Third and last as far as planets go, please give a little thought to why the planet has a breathable atmosphere. Desert worlds like Tatooine are fun and all, but that place should’ve been a dustball like Mars. A little vulcanism and a bit of greenery goes a long way. If you want a good example of how to do this, I absolutely recommend the Aethera setting, where their inhabitable worlds have a good explanation for how you can survive on them.

And from there, let’s talk a little about space stations. Most of us are familiar with the ISS, and we’ve seen pictures of torus habitats (the ones with the great big rings around a central point, like in 2001) and cylinders (the Kasatha worldship is a good one to look at there). There’s more variety out there, and they all serve different purposes in their design.

The ISS is a good example of what would be called a beehive habitat – a collection of individual modules bolted together as a relatively compact and low-cost method of building a space station. It’s good for research stations, places you don’t plan to have gravity in, and it works great if you want a ramshackle junkheap of a station cobbled together over the years from salvage.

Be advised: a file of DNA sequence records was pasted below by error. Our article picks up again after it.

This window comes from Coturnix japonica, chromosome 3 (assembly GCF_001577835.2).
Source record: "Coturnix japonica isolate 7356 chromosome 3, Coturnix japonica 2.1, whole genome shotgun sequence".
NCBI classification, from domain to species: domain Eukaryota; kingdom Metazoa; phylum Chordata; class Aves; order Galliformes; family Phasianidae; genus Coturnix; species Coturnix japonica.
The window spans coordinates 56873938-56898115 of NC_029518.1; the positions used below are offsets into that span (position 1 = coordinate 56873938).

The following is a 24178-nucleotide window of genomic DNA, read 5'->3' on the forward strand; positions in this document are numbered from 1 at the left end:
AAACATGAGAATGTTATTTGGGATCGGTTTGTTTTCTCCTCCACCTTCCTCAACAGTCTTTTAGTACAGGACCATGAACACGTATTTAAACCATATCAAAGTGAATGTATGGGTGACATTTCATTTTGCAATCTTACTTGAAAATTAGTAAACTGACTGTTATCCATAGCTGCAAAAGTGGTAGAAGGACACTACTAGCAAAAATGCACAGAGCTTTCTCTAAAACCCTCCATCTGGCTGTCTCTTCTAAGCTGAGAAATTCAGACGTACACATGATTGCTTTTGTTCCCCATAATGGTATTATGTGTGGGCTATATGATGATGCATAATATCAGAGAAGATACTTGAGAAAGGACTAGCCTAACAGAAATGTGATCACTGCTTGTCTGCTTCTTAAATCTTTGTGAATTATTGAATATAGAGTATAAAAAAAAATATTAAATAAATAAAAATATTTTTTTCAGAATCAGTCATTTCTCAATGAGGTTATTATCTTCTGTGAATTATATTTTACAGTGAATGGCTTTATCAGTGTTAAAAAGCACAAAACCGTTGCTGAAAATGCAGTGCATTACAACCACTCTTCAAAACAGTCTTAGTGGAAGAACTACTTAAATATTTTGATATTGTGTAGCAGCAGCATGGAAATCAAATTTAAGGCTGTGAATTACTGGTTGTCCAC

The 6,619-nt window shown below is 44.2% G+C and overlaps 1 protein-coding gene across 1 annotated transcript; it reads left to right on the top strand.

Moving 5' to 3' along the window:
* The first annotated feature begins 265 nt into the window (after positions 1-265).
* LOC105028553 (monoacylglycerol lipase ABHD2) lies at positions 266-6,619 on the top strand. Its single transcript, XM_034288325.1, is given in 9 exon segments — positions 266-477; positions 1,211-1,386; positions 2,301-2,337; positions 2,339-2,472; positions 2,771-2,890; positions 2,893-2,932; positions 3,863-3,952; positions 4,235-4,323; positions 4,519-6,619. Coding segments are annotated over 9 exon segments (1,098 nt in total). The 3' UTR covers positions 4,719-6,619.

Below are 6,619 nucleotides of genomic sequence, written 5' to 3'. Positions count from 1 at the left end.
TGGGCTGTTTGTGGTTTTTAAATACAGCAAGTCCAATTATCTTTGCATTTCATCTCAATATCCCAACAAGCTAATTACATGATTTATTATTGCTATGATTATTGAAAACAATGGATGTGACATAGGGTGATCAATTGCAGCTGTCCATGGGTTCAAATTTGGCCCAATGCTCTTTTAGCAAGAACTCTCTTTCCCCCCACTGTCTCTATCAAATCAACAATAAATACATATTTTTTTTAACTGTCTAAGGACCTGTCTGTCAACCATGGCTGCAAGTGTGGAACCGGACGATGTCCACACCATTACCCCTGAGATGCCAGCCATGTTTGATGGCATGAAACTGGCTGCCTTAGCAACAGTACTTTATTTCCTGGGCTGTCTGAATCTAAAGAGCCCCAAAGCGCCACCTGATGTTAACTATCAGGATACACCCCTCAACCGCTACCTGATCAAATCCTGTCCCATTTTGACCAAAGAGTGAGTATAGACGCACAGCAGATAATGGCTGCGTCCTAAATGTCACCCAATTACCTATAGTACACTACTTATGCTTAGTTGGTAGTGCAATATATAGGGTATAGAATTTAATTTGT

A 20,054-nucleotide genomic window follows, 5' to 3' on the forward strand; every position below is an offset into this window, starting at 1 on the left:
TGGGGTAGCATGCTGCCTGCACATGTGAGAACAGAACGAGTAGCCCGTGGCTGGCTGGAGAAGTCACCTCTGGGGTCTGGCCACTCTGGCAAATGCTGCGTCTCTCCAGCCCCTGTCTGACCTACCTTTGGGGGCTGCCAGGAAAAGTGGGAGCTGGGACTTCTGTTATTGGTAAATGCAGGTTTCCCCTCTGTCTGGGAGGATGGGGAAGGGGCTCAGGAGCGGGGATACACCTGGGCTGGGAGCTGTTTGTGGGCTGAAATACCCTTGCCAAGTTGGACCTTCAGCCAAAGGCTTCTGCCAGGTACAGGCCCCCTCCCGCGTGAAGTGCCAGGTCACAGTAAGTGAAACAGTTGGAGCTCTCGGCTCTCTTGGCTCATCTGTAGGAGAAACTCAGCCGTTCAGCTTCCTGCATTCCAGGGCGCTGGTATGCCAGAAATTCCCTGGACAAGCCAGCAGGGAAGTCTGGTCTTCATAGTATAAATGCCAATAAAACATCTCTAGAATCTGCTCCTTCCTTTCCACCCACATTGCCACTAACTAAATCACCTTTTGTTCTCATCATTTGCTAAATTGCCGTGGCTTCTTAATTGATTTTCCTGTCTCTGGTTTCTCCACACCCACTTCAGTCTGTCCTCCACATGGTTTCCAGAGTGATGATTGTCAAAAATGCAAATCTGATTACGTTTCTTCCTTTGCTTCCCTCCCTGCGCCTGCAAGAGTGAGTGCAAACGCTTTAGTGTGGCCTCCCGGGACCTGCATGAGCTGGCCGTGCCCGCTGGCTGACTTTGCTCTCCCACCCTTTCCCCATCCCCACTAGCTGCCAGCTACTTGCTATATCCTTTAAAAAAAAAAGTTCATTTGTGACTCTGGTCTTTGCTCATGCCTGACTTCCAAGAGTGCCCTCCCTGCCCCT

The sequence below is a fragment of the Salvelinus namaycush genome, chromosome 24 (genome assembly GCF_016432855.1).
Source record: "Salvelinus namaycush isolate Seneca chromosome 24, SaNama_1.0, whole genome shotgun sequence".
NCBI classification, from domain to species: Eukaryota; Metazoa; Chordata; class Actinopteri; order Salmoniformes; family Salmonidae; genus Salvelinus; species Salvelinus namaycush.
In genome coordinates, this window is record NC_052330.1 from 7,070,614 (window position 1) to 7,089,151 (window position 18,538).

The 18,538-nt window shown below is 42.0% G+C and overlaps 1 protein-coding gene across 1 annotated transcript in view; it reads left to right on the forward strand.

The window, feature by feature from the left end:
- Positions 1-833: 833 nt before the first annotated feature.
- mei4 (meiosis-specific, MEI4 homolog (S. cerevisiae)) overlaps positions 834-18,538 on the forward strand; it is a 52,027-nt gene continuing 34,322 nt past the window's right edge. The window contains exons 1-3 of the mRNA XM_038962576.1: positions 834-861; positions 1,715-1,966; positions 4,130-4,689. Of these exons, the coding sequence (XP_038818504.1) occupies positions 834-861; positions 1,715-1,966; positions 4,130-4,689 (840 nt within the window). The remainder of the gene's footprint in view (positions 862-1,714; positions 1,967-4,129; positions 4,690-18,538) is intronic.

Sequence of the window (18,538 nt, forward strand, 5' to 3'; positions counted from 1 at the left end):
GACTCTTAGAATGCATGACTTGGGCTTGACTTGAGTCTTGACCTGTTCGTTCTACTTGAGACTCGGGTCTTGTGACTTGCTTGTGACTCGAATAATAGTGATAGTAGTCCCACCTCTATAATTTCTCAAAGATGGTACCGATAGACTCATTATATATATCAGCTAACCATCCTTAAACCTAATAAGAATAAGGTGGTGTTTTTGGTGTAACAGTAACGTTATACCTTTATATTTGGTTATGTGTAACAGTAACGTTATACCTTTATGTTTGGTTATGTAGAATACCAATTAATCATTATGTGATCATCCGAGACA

Torus habitats are familiar from a lot of sci-fi art, and they have two advantages once you build them big enough; build one with two rings rotating in opposite directions, and they’re nice and stable with centripetal gravity holding you and everything else to the outer wall of the rings. They’re relatively low-cost, as far as space stations go, and the central hub makes docking easy because it’s zero-gravity. As long as you build them in pairs, it can be extended more or less indefinitely, stacking the rings to add more space as needed. It’s a good starter station for an up-and-coming starfaring corporation.